Sweetwaters Wildlife Sanctuary should be one of the most famous tourist attraction site in Kenya. For a start, it is only three hours away from Nairobi or Nakuru, and a stone-throw away from Nyeri. Nanyuki is about half-an-hour drive from the park. Yet the many times I have been there, I have never witnessed the kind of traffic that one encounters at the Nakuru National Park, even now that the lake is virtually overflowing and getting into the wildlife areas is next to impossible. Sweetwaters is a unique park. Its uniqueness is the fact that it hosts not only most of the wildlife one can see anywhere else in the country, but one species that is important to man — our cousins. This is the only place in the country that you can see and get a one-on-one encounter with the chimpanzees, the next in line from Homo sapiens. Our bush brothers, who think like us, do most of their things like us.
A visit to the zoo in most parts of the world will confirm that the most-visited areas within the zoo is normally the area that hold either gorillas or chimpanzees. But not in Kenya. Most of us would rather spend the day playing hide and seek with the anti-alcohol crusaders because we want to have our drink before the recommended hours. We would rather spend colossal amount of money bribing our way out of drink-driving adventures, or spend another sizeable hard-earned money repairing a broken down expensive vehicle after an accident caused by drink-driving. The money and time that could have been used to drive with the family to a place like Sweetwaters and visit our cousins there. The visit would be beneficial to the conservation efforts that go to rehabilitate the chimps. The trip could also be a much-needed family time spent together.
Chimpanzee is a noisy, curious, intelligent and social animal. Like the orangutans, gorillas and gibbons, they are grouped together in the family of apes. Apes are in the order, primates, which also include lemurs, monkeys, and man. But it is the chimpanzees that have a plus of 99 per cent of our brains. The closest animal to man. Other than having no spoken language, most of their behavioural characteristics and genetics are as close to us as can be.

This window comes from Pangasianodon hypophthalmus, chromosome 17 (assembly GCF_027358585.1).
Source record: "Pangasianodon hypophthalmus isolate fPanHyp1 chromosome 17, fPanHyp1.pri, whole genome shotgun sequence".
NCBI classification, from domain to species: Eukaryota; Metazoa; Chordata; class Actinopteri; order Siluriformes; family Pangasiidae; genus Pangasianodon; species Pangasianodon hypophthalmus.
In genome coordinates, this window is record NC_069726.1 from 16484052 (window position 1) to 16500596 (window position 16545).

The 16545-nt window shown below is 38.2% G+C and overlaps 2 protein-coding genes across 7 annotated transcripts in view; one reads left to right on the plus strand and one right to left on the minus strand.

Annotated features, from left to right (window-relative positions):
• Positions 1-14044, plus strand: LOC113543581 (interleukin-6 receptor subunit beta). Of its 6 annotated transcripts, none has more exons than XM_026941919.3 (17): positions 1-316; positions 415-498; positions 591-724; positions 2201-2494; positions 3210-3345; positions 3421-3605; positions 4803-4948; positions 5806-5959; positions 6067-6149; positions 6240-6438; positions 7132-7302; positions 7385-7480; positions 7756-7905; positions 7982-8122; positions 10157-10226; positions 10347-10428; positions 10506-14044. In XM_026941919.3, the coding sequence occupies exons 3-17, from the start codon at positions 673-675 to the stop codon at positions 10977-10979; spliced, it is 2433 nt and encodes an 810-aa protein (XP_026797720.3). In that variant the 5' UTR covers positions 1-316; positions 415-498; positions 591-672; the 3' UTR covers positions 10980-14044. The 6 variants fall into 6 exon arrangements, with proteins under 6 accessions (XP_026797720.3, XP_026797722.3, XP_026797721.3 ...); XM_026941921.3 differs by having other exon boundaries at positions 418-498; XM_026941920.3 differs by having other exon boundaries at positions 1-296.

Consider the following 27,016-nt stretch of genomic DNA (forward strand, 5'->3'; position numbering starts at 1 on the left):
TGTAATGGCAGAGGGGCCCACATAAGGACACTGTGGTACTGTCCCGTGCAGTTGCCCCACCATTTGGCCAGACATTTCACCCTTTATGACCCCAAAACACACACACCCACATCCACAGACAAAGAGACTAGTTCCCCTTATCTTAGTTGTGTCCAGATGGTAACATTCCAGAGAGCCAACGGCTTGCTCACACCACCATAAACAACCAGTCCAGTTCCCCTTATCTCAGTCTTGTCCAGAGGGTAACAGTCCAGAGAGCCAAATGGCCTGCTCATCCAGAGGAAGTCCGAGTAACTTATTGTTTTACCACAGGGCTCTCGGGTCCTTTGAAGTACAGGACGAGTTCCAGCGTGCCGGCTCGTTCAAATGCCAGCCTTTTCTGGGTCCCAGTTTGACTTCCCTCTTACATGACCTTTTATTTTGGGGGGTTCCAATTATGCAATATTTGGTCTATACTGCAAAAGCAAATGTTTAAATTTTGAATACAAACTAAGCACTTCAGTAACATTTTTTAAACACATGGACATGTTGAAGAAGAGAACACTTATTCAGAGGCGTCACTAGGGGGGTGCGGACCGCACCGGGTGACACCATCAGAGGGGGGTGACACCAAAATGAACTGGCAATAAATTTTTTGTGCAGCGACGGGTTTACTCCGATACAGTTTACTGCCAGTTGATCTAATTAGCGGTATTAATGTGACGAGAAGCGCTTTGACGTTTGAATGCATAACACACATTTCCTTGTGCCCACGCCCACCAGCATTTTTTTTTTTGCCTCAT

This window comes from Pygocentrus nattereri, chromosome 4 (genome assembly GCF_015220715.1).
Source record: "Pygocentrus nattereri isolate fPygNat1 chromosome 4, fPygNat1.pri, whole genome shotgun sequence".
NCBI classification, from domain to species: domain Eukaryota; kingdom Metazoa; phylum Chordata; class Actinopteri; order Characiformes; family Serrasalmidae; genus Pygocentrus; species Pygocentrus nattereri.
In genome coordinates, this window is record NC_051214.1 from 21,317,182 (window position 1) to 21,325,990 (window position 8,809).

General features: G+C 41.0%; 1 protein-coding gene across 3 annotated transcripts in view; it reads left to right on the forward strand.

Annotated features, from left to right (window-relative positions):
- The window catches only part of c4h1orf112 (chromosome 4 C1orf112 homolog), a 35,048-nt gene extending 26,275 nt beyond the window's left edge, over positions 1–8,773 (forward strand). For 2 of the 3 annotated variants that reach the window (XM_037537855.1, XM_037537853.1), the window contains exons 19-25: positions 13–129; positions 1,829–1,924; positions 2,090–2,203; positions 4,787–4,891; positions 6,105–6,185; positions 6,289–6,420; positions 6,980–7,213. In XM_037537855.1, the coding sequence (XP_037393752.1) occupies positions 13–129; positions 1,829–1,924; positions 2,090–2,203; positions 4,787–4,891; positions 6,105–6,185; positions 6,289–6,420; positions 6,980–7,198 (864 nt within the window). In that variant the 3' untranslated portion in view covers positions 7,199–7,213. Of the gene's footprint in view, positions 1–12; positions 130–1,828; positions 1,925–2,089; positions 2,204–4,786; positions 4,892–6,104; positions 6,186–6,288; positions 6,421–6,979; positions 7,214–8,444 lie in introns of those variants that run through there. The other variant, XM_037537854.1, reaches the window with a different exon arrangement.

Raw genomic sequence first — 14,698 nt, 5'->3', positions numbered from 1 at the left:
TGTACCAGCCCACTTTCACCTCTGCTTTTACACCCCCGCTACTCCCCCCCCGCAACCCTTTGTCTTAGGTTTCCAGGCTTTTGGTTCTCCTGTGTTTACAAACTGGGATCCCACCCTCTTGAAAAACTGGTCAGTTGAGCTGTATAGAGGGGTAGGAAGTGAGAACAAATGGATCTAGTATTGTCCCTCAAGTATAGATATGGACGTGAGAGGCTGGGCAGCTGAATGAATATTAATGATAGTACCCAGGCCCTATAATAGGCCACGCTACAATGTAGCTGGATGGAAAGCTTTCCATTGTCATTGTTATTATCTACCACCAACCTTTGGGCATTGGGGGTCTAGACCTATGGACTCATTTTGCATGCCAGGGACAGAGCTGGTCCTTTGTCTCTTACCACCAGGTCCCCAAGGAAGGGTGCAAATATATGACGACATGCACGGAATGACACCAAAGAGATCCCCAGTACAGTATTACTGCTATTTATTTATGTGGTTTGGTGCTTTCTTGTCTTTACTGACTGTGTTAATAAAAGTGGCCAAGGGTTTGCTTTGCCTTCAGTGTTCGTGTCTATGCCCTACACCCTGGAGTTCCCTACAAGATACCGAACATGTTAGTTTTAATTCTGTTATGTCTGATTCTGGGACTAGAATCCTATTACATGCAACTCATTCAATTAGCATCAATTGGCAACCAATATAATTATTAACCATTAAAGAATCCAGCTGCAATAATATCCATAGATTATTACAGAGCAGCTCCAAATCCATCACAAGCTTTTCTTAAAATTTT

Chimpanzees are to be found in the dense rainforest like in Congo and parts of Uganda. They may also wonder into the short scrubland but for brief periods to look for something in particular. They make a simple nest of broken stamps of wood and lined with soft leaves, to sleep at night. They also eat the leaves of certain trees within the forests and use the tree branches and the vines growing in the dense forest to play, swinging from tree to tree using the tough ropes of the wild.
They walk with their front fists closed while the rear foot is open and spread out for ample support. Their hind legs can grab and hold on to something, just like the hand. We can well say that all toes act like the opposable thumb on the hand. That allows the chimpanzee to navigate the thick forest with ease even though it is a heavy animal.
Chimps do not like water. In fact, the two groups of chimpanzees that are at the Sweetwaters are divided by a small river. They would not dare cross the river, yet most other animals will wade through to either side of the divide when they wish to. At Sweetwaters, they are hosted in a relatively “home-like” place with tall trees and some open areas but they are helped to survive by being given food and water by the keepers. In the wild, when they cannot get across a stream, they are known to make themselves a bridge of broken trees and stumps of dead trees. When they want water, they chew on soft branches of trees and make a sponge out of it. They dip the branch into a pond and suck in the water absorbed by the chewed up tree.